Fifth, give it a stir! Every once in a while, give everything a little jostle to get things moving and get the solution through the fabric. This is kind of impossible if you’re sleeping, but if you wake up at 3am to pee, go poke at it with a spoon or something. It’s not the end of the world if you don’t stir it, to be honest.
Last, drain and run it through the machine on a cold water wash with detergent plus the recommended amount of bleach for your load (plus water softener, if necessary), and follow it with a second wash with hot water and detergent only.
Some people recommend following a strip with a cold water bleach soak followed by a hot wash with detergent. I never found it necessary to do more than just run my machine twice (once on cold with bleach, once on hot without), but if you are dealing with some serious build up or yeast problems, go for a cold bleach soak if you want. To do so:
Fill your machine or tub halfway with cold water, add 1/2c of bleach, and soak for at least 30 minutes. Then drain and wash with hot water and detergent.
Pat yourself on the back, you survived! Holy moly, what a process, though!
This is why I love GroVia Mighty Bubbles!
Whenever I need to strip diapers, I just follow their instructions, which usually involves throwing in a pod, no extra detergent needed, and running a hot wash with an extra rinse. No bleaching afterwards required, either. One bag of 10 is $9.95, so it’s about a buck a pod. They’re handy for when diapers begin to just seem “off” and you want to freshen them up, too, but I’ve even used them when facing yeast and for that time when my diapers got REALLY bad during that phase of adjusting to the switch from hand-washing to machine-washing. GroVia even states that they can be used every 6-8 weeks to freshen diapers if you want. It’s a really no-brainer way of doing it without the headache. I wash my diapers as usually and then do a Mighty Bubbles strip immediately afterwards when they begin to seem off or I feel like freshening them up. They work excellent, which is why you see them recommended all over the cloth diapering community!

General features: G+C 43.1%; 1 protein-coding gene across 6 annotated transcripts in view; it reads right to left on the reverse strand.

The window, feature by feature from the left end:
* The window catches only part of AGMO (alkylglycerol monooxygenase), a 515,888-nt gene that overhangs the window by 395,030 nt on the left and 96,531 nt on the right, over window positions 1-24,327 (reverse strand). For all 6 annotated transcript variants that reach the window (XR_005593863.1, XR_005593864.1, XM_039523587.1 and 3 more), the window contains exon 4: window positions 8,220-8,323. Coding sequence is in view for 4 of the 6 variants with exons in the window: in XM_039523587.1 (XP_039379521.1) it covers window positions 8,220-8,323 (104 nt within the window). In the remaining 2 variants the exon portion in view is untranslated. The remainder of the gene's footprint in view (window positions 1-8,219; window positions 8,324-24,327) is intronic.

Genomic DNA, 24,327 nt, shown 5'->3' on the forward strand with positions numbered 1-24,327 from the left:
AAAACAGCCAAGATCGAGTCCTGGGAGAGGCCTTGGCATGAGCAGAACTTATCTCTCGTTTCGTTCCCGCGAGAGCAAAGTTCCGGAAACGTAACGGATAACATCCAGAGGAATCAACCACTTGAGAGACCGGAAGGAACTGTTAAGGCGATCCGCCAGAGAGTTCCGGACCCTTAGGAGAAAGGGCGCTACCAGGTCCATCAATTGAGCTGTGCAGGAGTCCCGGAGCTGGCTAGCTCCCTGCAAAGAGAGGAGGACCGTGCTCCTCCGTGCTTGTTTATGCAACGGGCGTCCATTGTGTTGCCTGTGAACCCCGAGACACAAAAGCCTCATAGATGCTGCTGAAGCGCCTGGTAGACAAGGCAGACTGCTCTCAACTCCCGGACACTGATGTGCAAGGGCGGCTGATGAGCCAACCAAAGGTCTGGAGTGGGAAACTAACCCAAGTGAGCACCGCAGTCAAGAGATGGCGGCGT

Regardless which process you use, there is nothing more refreshing than diapers that have been deep cleaned! The process is rewarding, especially if you’ve been battling rash or repelling issues!
If you have any questions, if I wrote something in error or forgot to mention something, if you have a recommendation or want to share an experience/product, leave a comment! I’d love to hear from you!
Have a blessed day!